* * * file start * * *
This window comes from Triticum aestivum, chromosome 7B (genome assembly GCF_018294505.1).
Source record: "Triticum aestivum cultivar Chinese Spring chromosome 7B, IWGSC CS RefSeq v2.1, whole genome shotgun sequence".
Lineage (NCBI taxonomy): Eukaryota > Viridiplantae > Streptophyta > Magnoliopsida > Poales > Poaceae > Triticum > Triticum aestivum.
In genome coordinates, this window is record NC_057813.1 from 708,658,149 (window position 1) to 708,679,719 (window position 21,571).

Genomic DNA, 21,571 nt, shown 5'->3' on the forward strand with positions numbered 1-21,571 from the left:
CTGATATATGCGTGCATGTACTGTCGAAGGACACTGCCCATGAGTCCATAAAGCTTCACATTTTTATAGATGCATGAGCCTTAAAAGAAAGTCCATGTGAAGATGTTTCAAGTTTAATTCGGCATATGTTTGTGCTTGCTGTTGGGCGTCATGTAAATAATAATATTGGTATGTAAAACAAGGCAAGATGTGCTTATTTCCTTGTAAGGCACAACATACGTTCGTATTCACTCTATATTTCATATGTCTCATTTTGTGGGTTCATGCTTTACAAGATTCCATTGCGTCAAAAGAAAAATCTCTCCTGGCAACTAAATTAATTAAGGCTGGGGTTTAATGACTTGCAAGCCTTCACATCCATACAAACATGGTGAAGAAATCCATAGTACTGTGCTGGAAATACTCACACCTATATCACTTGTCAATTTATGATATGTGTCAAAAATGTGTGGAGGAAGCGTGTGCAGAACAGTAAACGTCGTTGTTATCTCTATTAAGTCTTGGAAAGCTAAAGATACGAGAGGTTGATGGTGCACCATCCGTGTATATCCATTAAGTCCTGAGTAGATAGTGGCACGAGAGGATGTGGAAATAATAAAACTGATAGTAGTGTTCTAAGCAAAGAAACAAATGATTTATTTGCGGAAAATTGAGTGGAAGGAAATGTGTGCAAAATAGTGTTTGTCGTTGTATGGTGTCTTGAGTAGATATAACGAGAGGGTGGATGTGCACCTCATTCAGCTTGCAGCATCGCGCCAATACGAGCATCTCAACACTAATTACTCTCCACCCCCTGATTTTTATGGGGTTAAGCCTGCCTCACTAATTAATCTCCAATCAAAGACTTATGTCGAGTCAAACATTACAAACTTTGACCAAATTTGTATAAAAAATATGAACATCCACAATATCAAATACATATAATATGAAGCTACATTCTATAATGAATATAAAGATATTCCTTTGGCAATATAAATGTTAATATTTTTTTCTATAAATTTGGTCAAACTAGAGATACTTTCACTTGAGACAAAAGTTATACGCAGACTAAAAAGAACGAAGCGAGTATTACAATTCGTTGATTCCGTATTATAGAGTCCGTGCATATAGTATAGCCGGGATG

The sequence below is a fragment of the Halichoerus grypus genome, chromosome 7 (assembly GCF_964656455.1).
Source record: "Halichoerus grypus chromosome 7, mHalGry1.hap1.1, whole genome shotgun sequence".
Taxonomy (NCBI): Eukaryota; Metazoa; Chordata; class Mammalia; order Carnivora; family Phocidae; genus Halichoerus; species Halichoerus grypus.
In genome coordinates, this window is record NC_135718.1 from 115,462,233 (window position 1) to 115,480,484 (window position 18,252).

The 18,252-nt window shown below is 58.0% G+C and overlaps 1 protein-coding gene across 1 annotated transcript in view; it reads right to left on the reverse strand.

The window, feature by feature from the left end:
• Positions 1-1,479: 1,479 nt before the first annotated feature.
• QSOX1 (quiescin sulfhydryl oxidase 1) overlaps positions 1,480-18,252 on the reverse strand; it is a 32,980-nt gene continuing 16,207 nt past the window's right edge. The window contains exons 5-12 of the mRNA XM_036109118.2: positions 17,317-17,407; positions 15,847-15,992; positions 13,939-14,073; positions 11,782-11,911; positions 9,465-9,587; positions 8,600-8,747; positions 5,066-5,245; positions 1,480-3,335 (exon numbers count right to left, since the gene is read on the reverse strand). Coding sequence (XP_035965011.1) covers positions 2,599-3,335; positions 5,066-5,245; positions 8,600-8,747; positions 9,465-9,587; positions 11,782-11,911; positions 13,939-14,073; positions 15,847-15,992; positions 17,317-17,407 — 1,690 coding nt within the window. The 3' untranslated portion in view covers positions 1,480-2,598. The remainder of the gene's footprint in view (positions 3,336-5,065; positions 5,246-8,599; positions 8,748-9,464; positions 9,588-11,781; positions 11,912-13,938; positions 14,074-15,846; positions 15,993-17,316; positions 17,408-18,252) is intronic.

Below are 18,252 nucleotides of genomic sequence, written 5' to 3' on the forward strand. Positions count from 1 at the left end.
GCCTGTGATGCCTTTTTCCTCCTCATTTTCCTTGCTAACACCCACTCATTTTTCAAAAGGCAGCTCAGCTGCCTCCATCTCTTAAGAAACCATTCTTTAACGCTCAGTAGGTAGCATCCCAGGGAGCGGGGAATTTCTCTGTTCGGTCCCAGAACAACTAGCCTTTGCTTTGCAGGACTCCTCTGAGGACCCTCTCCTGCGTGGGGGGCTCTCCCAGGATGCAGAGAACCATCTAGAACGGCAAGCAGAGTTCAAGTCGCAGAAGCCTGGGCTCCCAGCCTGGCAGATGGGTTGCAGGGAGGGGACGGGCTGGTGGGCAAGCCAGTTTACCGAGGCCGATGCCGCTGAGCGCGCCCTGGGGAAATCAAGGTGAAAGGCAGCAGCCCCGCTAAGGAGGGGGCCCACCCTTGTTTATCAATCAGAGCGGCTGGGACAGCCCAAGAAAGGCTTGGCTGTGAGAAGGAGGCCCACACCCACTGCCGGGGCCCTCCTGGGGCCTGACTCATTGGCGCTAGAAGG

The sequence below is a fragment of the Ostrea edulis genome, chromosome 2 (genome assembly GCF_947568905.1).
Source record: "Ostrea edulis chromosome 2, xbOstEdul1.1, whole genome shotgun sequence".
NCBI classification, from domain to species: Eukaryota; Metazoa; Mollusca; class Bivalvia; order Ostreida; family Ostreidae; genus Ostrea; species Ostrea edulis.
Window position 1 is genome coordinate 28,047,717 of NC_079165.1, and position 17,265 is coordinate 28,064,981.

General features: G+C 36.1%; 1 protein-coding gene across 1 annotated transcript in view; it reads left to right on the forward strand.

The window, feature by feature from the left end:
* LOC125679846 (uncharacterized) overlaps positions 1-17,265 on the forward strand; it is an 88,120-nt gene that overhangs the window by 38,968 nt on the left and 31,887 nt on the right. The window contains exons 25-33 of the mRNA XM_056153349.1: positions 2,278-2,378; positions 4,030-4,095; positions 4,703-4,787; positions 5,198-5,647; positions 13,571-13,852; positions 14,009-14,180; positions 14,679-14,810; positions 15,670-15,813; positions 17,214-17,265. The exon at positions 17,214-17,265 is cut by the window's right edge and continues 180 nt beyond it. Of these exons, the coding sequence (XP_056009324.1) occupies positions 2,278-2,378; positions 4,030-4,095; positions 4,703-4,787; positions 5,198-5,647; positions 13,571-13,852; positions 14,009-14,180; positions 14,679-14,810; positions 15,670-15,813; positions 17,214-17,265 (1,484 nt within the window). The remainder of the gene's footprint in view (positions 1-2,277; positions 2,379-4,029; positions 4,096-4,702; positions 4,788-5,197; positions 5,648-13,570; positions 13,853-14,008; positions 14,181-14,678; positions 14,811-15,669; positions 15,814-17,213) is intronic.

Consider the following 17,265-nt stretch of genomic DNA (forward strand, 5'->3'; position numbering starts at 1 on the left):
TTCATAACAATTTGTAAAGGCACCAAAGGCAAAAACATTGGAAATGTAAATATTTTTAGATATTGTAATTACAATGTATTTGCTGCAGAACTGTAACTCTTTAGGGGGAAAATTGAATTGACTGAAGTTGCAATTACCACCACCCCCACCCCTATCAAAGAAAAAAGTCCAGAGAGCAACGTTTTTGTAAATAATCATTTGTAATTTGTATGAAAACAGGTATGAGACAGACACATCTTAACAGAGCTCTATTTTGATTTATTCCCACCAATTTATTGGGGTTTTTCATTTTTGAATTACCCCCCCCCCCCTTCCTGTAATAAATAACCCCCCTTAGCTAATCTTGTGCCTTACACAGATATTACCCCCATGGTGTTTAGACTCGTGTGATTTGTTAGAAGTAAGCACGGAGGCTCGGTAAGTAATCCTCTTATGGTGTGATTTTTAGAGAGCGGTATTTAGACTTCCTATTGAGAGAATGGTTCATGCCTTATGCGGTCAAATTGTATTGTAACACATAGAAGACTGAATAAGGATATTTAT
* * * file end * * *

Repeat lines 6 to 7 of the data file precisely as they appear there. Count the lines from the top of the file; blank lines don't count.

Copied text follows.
CTGATATATGCGTGCATGTACTGTCGAAGGACACTGCCCATGAGTCCATAAAGCTTCACATTTTTATAGATGCATGAGCCTTAAAAGAAAGTCCATGTGAAGATGTTTCAAGTTTAATTCGGCATATGTTTGTGCTTGCTGTTGGGCGTCATGTAAATAATAATATTGGTATGTAAAACAAGGCAAGATGTGCTTATTTCCTTGTAAGGCACAACATACGTTCGTATTCACTCTATATTTCATATGTCTCATTTTGTGGGTTCATGCTTTACAAGATTCCATTGCGTCAAAAGAAAAATCTCTCCTGGCAACTAAATTAATTAAGGCTGGGGTTTAATGACTTGCAAGCCTTCACATCCATACAAACATGGTGAAGAAATCCATAGTACTGTGCTGGAAATACTCACACCTATATCACTTGTCAATTTATGATATGTGTCAAAAATGTGTGGAGGAAGCGTGTGCAGAACAGTAAACGTCGTTGTTATCTCTATTAAGTCTTGGAAAGCTAAAGATACGAGAGGTTGATGGTGCACCATCCGTGTATATCCATTAAGTCCTGAGTAGATAGTGGCACGAGAGGATGTGGAAATAATAAAACTGATAGTAGTGTTCTAAGCAAAGAAACAAATGATTTATTTGCGGAAAATTGAGTGGAAGGAAATGTGTGCAAAATAGTGTTTGTCGTTGTATGGTGTCTTGAGTAGATATAACGAGAGGGTGGATGTGCACCTCATTCAGCTTGCAGCATCGCGCCAATACGAGCATCTCAACACTAATTACTCTCCACCCCCTGATTTTTATGGGGTTAAGCCTGCCTCACTAATTAATCTCCAATCAAAGACTTATGTCGAGTCAAACATTACAAACTTTGACCAAATTTGTATAAAAAATATGAACATCCACAATATCAAATACATATAATATGAAGCTACATTCTATAATGAATATAAAGATATTCCTTTGGCAATATAAATGTTAATATTTTTTTCTATAAATTTGGTCAAACTAGAGATACTTTCACTTGAGACAAAAGTTATACGCAGACTAAAAAGAACGAAGCGAGTATTACAATTCGTTGATTCCGTATTATAGAGTCCGTGCATATAGTATAGCCGGGATG

The sequence below is a fragment of the Halichoerus grypus genome, chromosome 7 (assembly GCF_964656455.1).